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My problem is

Show that if $f : \mathbb{C} → \mathbb{R}$ is a ring homomorphism, then $f$ must be trivial, i.e. $f(a) = 0$ for all $a ∈ \mathbb{C}$.

Let $\phi$ be the ring homorphism. I think I should start with the fact that $ker(\phi)$ is an ideal and as the only ideals in $\mathbb{C}$ are $\{0\}$ and $\mathbb{C}$ (because $\mathbb{C}$ is a field) then $ker(\phi)=\{0\}$ or $\mathbb{C}$.

If $ker(\phi)=\mathbb{C}$ we have that $\phi$ is the trivial homomorphism.

But if $ker(\phi)=\{0\}$ this gives that $\phi$ is one-to-one. I don't know what to do here. Is it known that there exists no one-to-one ring homomorphism from $\mathbb{C}$ to $\mathbb{R}$? How would I show this?

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If it is not the trivial ring, then $i$ must be mapped to something. So suppose $f(i) = x \in \mathbb{R}$. Then you have $f(i^2) = f(-1) = -f(1) = -1$ since $f$ is a homomorphism. But then, $f(i^2) = f(i)*f(i) = x^2 > 0$.

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  • $\begingroup$ Carefully noting that $f(1)^2=f(1)$ implies $f(1)=1$ because $\Bbb R$ is a domain, and not suggesting that $f$ is unital a priori, since that would not jive with allowing $f$ to be zero... +1 $\endgroup$ – rschwieb Oct 28 '15 at 3:59
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Hint: Suppose that $\ker\phi=\{0\}$, then $i$ must be mapped to something nonzero under $f$, say $x$. Then you have that $f(-1) = f(i^2) = f(i)^2 = x^2$.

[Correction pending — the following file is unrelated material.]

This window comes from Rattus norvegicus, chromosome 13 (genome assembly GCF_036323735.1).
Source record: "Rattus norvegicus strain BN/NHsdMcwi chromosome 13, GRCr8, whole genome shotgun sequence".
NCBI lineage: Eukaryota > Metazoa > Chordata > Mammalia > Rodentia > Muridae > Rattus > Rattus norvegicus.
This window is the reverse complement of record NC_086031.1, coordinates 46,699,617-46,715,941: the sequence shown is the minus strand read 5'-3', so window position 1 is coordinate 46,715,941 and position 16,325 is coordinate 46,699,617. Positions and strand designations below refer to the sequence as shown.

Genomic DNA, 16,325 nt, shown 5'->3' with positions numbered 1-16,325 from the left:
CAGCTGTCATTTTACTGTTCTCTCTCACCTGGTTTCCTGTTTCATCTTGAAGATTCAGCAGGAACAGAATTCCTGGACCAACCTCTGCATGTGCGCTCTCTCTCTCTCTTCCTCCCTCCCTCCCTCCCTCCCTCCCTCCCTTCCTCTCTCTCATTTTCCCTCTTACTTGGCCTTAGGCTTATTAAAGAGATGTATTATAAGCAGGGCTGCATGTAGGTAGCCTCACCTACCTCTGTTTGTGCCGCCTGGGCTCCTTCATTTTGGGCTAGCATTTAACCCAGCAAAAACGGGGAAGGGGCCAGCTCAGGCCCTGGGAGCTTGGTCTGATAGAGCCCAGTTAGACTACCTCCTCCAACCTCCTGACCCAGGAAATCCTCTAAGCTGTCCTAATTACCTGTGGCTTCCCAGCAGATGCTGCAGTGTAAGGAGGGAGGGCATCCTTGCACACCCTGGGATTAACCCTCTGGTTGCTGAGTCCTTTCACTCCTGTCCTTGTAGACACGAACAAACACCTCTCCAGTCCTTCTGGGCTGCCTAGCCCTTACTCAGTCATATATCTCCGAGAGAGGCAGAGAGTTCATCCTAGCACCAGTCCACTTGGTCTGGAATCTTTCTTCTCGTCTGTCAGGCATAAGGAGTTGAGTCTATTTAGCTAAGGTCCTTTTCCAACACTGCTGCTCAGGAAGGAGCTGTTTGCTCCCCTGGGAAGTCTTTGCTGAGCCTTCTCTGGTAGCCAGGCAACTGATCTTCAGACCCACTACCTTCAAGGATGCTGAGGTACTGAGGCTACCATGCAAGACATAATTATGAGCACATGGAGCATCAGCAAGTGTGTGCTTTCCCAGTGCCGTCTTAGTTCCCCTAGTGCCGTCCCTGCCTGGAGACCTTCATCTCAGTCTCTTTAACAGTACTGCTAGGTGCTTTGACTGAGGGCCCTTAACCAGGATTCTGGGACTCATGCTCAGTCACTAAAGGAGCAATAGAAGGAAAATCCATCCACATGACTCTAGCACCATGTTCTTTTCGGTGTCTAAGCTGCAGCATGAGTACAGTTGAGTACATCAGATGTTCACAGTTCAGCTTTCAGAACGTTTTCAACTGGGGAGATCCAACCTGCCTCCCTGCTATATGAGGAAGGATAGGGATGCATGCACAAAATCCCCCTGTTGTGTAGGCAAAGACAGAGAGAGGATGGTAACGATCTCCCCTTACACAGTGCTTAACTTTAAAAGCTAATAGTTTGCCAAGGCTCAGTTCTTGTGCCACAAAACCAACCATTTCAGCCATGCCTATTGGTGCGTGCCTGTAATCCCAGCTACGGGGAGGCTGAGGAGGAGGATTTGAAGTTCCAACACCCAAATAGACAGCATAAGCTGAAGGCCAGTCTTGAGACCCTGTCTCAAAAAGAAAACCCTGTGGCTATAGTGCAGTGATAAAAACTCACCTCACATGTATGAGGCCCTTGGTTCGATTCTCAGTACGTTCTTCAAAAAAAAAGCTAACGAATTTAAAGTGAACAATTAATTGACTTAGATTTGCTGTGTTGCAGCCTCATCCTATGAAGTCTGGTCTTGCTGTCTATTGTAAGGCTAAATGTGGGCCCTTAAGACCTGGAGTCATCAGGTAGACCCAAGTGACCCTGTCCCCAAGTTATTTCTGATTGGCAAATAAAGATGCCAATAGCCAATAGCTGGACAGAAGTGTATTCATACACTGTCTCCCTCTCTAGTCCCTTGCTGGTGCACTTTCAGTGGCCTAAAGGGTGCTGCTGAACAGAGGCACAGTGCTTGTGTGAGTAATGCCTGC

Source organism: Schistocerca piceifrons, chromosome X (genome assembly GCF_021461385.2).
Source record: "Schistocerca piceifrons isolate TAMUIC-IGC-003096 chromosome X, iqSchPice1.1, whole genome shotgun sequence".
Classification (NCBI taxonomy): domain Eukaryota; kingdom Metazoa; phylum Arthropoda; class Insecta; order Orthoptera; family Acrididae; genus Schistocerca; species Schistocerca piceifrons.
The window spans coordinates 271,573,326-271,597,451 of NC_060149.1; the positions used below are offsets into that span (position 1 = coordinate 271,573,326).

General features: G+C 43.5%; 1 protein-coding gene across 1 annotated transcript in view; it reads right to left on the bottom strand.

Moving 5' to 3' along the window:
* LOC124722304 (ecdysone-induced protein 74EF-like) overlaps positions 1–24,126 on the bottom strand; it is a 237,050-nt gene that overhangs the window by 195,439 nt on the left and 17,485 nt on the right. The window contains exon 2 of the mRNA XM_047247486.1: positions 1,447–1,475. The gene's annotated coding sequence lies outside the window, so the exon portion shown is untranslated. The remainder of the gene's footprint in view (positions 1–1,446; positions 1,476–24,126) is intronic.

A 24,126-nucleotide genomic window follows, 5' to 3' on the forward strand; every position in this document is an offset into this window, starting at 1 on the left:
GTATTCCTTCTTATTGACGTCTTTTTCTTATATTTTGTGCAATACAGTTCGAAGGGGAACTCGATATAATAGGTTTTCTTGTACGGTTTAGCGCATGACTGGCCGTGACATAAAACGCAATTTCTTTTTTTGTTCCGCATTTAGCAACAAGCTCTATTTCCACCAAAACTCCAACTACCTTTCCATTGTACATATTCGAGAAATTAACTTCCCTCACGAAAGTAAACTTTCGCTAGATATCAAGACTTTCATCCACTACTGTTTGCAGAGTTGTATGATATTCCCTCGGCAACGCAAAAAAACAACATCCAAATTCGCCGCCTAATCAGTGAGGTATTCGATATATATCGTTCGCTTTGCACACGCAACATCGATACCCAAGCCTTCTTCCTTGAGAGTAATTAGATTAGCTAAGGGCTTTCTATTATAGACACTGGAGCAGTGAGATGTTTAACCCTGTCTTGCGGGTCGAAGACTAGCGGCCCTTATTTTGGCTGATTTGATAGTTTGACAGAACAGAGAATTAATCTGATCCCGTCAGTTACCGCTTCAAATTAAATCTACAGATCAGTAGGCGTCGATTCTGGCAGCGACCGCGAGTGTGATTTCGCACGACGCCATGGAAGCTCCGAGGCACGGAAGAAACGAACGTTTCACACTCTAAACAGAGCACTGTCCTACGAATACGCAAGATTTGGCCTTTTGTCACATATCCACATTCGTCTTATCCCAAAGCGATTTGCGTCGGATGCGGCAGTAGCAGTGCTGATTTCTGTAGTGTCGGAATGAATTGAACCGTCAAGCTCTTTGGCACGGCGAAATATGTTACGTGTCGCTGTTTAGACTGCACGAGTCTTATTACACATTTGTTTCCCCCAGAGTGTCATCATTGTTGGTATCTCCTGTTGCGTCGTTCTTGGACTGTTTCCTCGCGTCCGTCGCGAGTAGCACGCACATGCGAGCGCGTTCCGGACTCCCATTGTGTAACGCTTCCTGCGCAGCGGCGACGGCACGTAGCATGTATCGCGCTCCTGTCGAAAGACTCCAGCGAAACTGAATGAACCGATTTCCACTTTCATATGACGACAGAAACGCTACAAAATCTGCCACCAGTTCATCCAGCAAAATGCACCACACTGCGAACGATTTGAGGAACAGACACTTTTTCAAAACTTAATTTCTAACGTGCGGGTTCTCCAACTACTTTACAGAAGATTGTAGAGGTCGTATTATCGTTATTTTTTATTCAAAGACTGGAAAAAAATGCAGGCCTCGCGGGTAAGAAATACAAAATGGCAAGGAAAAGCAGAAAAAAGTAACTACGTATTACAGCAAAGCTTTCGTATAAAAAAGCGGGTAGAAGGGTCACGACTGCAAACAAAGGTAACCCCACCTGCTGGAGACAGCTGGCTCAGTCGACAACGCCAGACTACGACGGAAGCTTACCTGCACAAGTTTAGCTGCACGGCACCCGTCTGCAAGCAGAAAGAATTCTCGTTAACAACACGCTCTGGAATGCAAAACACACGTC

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    $\begingroup$ Did you intend $\text{ker}\phi = \lbrace 0 \rbrace$? Because it could be the case that the kernel is all of $\mathbb{C}$, in which case $i$ is not necessarily mapped to something nonzero. $\endgroup$ – 211792 Oct 28 '15 at 0:58
  • $\begingroup$ Yeah I made a typo. Thanks for catching that. $\endgroup$ – Cameron Williams Oct 28 '15 at 0:59
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An answer which perhaps gives intuition on the problem.

Suppose $f:\mathbb{C}\rightarrow \mathbb{R}$ is a ring homomorphism. If we can show that the kernel is the entirety of $\mathbb{C}$ then we show that $f$ is trivial. (because for any $a\in \mathbb{C}=Ker(f)$, $f(a)=0$)

Then we have that

$$Ker(f) = \{a+bi \quad | f(a+bi) = 0\}=\{a+bi \quad | f(a)+f(b)f(i)=0 \}=\{a+bi \quad |f(a)f(i)^4+f(b)f(i) \}=\{a+bi\quad |f(i)(f(a)f(i)^3+f(b))=0\}$$

Now we will show that $f(i)=0$

First observe that $f(i)^3 = f(i^3)=f(-i)=-f(i)$ or $f(i)( f(i)^2+1 )= 0$. Notice that since $f(i)$ is in $\mathbb{R}$, then there is no element where $f(i)^2+1=0$. Which forces $f(i)=0$

Going back to the kernel, we sub this in to get

$$Ker(f) = \{a+bi \quad | 0(f(a)f(i)^3+f(b))=0\}=\{a+bi \quad | 0=0 \}=\mathbb{C}$$

In other words, the kernel of $f$ is the entire $\mathbb{C}$, and hence $f$ is trivial.

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